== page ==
OBITUARY: Ted Hawkins
Friday 13 January 1995
While stars of pop and rock still desperately search for that elusive quality, street credibility, the singer and guitarist Ted Hawkins was a genuine product of American street culture. The bluesman had many opportunities to create a big-time career for himself. Encouraged by those who appreciated his talents, he was often propelled into the spotlight, but he always returned to his roots and seemed happiest playing for dimes in the street.
Hawkins achieved cult status among fans around the world, but was usually to be found playing guitar and singing, while sitting on a milk-crate, entertaining passers-by in Santa Monica, California. He was often rescued from this fate over the years, by enthusiastic record producers and even by the BBC's roving reporter Andy Kershaw, who championed his cause in Britain. However Hawkins seemed torn between the promise of artistic success and the lure of a delinquent life style.
Only last year the DCG label released his first major album, The Next 100 Years, which was well received and gained him an international reputation.
Ted Hawkins came from Lakeshore, Mississippi, where he took up playing the guitar at the age of 12. He was sent to a reform school for some early misdemeanour, and was encouraged to follow a musical career after a visit to the school by Professor Longhair, a New Orleans piano player. Unfortunately Hawkins had another brush with the law, was convicted of stealing and sent to Parchman Farm, a state penitentiary celebrated in song by Mose Allison.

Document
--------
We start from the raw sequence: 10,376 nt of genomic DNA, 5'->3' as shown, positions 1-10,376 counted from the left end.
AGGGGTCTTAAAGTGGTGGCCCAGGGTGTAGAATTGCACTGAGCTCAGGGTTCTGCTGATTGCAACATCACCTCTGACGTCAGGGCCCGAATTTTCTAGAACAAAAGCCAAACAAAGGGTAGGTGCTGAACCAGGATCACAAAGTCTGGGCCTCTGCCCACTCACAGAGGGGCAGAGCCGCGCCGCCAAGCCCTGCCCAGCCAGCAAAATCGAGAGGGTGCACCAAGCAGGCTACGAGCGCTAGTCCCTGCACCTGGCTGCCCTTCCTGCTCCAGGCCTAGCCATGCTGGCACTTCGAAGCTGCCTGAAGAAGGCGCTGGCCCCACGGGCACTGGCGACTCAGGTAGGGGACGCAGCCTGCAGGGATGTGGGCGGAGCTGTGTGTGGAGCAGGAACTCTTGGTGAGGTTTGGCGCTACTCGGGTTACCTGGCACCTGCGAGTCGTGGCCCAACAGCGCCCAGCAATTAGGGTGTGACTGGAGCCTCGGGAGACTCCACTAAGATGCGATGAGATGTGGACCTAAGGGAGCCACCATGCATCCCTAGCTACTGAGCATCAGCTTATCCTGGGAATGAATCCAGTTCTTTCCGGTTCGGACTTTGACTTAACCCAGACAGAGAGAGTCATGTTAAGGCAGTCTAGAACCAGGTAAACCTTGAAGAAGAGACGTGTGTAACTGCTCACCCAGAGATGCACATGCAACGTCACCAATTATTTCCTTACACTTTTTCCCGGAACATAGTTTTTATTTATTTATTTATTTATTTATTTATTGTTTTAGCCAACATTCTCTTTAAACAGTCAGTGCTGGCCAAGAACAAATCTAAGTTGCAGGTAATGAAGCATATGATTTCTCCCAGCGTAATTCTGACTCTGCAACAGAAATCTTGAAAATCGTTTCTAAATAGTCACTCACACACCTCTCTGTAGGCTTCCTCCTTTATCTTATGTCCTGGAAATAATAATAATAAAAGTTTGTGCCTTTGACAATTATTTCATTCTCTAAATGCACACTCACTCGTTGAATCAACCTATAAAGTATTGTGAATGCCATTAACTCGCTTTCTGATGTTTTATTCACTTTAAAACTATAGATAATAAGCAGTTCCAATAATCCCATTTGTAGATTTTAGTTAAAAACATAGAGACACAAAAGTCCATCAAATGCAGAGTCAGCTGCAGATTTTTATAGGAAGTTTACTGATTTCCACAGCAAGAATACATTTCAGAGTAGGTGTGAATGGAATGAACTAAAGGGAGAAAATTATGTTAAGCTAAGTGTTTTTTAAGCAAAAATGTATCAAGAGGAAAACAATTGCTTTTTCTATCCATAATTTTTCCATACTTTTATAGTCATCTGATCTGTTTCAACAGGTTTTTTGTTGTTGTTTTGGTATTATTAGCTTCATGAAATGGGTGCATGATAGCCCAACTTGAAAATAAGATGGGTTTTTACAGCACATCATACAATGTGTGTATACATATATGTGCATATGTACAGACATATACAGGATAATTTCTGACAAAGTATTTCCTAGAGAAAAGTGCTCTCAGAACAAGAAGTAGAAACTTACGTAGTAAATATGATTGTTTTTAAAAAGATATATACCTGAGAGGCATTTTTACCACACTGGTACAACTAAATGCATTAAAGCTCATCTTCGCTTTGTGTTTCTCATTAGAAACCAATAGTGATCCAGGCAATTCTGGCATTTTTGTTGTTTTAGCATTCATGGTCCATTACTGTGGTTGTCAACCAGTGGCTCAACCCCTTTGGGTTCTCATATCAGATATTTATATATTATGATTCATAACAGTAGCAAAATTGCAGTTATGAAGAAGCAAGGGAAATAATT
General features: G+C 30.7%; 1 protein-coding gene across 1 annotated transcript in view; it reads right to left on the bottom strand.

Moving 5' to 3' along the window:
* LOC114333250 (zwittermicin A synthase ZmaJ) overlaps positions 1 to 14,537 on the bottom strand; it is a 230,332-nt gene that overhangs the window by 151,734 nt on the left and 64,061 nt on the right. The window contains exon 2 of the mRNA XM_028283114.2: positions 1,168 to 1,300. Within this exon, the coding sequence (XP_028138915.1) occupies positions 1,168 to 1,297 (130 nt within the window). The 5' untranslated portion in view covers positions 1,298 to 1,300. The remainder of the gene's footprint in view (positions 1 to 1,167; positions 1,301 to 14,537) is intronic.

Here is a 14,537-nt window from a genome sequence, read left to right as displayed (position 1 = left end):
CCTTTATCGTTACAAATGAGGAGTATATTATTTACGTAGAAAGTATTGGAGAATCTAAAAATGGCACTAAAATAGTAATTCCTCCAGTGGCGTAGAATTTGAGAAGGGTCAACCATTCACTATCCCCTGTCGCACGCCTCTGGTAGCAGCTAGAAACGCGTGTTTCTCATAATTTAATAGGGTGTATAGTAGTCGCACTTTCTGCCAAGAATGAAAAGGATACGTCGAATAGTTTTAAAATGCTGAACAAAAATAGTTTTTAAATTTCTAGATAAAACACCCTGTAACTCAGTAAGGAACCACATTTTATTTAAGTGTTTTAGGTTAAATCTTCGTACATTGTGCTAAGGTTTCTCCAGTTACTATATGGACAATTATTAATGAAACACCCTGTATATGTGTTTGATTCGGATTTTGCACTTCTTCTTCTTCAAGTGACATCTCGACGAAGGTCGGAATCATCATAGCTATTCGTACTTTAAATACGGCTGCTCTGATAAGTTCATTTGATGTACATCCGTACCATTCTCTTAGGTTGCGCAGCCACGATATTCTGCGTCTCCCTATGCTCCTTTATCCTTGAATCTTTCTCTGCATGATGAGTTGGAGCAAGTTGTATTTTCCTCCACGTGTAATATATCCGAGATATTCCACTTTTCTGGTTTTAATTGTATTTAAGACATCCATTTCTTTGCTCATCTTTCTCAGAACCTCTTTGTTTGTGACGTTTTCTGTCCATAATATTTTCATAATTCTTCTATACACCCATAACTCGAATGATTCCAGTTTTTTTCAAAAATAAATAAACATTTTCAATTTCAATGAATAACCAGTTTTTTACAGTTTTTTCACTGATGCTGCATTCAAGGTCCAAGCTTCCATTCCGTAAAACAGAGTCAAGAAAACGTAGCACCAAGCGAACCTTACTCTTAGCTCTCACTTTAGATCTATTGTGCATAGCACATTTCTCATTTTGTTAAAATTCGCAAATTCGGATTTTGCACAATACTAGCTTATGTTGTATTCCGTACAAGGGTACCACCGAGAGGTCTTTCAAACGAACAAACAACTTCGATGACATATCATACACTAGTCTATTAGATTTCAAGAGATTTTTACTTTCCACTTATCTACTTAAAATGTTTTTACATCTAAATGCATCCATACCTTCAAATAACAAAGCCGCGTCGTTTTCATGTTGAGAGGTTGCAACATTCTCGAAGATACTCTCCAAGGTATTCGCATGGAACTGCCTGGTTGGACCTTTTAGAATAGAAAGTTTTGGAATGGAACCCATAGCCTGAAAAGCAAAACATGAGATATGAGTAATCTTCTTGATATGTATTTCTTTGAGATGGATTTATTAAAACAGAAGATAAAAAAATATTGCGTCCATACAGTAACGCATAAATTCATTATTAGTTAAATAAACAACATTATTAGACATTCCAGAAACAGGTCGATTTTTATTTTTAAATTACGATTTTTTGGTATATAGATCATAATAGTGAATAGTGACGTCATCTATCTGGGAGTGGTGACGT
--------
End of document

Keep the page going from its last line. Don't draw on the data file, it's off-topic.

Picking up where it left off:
On release from jail he picked up on the latest records by the up-and-coming soul singer Sam Cooke, who proved an inspiration. Hawkins spent the next few years working as a travelling musician around the eastern United States before arriving in Los Angeles in the late Sixties. He was heard performing in the black ghetto by Bill Harris, a radio DJ, who brought him to the attention of the record producer Bruce Bromberg. He cut two albums for the Rounder label, which featured both original songs and coversof other artists' material, including John Fogerty's ``Long as I can See the Light.''
Hawkins's own writing and gritty vocal delivery was regarded as unique, wholly American in its style and approach, although it could not be simply compartmentalised as folk or blues. His producer stated that he saw him closer to an artist like Bill Withers than more traditional folk singers.
Hawkins' Bromberg-produced album Watch Your Step was not released until 1982, by which time the singer had vanished from the scene. It transpired he was back in prison. He was rescued to record another album for Rounder, Happy Hour, released in 1986. Both LPs were re-issued on CD last year.
Throughout most of the Eighties Hawkins sang on the ocean-front boardwalk in Venice, California, where he entertained the tourists, few of whom realised he was a celebrated recording artist. He was tracked down by Andy Kershaw, who visited him at his home and encouraged him to come to Britain, where he showed up in 1986. During a few years' stay in London he frequently played at the Mean Fiddler, Harlesden, visited Ireland and even performed at the Montreux Festival, Switzerland. Material he recorded for the BBC is due to be released on the Strange Fruit label.
Hawkins returned to Los Angeles, where he was again spotted by A&R men and signed to DGC. The subsequent album, The Next 100 Years, was a surprise Top Twenty hit in Australia, where Hawkins was invited to tour. He was planning another trip to Australia at the time of his death and had been expected to play at several leading American jazz and blues festivals. His career had finally seemed set to blossom, when he suffered a stroke on 29 December, from which he never recovered
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